This particular catchphrase in English, is indeed often used in relation to friendship. So,

He was a great friend - no strings attached.

There were no strings attached to their friendship.

There are no strings attached to this love!

.. and so on. That's the best I can think of.

To repeat myself, THIS IS A "SOMEWHAT SIMILAR" phrase ... and I'm assuming the sense claimed above ("clear friendship") is correct - every time I've been in Shangahi I've been drunk so I cannot comment on Chinese sayings.

In a word, "no strings attached" means "unconditionally" or "without conditions or requirements".

Simply go to the OED: no strings attached. informal. used to show that an offer or opportunity carries no special conditions or restrictions. they wanted a lot of money with no strings attached.

Another somewhat similar phrase in English is "no ifs, ands or buts". You could say: "I'm your friend - no ifs, ands or buts!" but that would be novel. "A friend, no strings attached" would be a more common formulation. OK?

  • This is an interesting one. Would you care to elaborate a bit on the specific meaning of " no strings attached" here? Does it mean "natural, pure" in this context? – Vim May 28 '15 at 14:00
  • Just google for 1000s of words on the meaning, or use a dictionary. "Without conditions or restrictions, as in They give each of the children $10,000 a year with no strings attached. This expression dates from the mid-1900s, although string in the sense of "a limitation" has been used since the late 1800s." It essentially mens "unconditional", 'straightforward". It's not EXACTLY the same as "crystal clear" but the closest idiom in English. – Fattie May 28 '15 at 14:02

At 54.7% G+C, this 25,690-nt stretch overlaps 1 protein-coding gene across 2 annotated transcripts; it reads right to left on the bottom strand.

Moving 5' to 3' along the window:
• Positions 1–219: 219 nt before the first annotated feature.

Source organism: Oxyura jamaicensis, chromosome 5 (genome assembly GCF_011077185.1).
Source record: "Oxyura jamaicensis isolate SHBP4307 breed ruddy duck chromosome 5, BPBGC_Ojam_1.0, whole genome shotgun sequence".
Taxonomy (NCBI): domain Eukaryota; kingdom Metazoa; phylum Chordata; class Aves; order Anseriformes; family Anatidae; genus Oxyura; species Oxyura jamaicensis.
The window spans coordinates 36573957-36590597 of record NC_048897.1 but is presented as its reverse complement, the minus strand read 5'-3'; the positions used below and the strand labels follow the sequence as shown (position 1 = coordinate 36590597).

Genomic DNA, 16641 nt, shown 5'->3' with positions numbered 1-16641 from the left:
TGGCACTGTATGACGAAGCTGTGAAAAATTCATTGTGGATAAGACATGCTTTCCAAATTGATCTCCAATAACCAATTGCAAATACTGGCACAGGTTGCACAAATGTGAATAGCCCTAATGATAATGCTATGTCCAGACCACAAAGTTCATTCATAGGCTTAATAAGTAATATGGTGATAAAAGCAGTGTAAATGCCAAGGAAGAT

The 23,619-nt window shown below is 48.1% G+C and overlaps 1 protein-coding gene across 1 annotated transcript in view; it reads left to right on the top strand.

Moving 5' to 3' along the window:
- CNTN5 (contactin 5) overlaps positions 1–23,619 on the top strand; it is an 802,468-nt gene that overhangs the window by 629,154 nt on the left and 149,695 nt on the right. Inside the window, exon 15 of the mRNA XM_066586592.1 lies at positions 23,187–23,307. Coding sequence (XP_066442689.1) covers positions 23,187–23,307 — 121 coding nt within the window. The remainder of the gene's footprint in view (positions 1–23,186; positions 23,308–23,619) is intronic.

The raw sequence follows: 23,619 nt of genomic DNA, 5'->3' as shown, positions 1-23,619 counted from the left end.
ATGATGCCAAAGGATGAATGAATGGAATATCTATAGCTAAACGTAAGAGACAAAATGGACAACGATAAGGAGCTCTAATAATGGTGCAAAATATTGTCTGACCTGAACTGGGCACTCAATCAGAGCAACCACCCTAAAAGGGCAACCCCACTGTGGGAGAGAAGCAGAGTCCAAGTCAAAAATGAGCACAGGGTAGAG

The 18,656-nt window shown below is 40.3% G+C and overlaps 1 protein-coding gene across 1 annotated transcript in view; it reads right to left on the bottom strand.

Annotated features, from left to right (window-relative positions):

-5

here's a "reference"

english.china.com/chinese/kaleidoscope/185/20140307/45957.html

ALERT -- it's possible that reference is complete nonsense, like a lot of stuff on the internet.

in English we say

"good fences, make good neighbours!"

I think that's the point of your Chinese saying.

That English phrase means .. while it's great to be friends, you need to have clear boundaries and agreements on everything. Friends shouldn't just, say, endlessly share everything. While being "friendly", you should keep things "correct" and "in order".

A somewhat similar phrase in English is, "Trust - but Verify!" (it was popularised by US President Reagan; it comes from a Russian original phrase; you can easily read about it extensively online). One could say "Trust, but verify!" is a rather harsher version of "Good fences make good neighbours!"

  • 3
    You should probably wait to hear what the phrase actually means before you answer. This means nothing like what the OP is looking for. – Catija May 28 '15 at 3:16
  • 2
    No, we don't "use any ink" but getting a fast answer may make the asker less inclined to give more info because they think they already have an answer, particularly new people who aren't familiar with SE. – Catija May 28 '15 at 5:01
  • @JoeBlow It's true that a fast answer doesn't use ink, but a wrong answer causes confusion and misunderstandings, and a fast wrong answer causes confusion and misunderstandings faster. Efficiency is only as virtuous as the action to which it is applied. – user867 May 28 '15 at 7:07
  • 1
    God in Heaven. Concern on this site about causing confusion. Someone call a monk. – Fattie May 28 '15 at 13:53
  • hi Catija. SPEAK UP. on what basis do you say it's "nothing like" what the OP is looking for. Are you a native Chinese speaker? hi user867. Are you a native Chinese speaker? – Fattie May 28 '15 at 13:54

Not the answer you're looking for? Browse other questions tagged or ask your own question.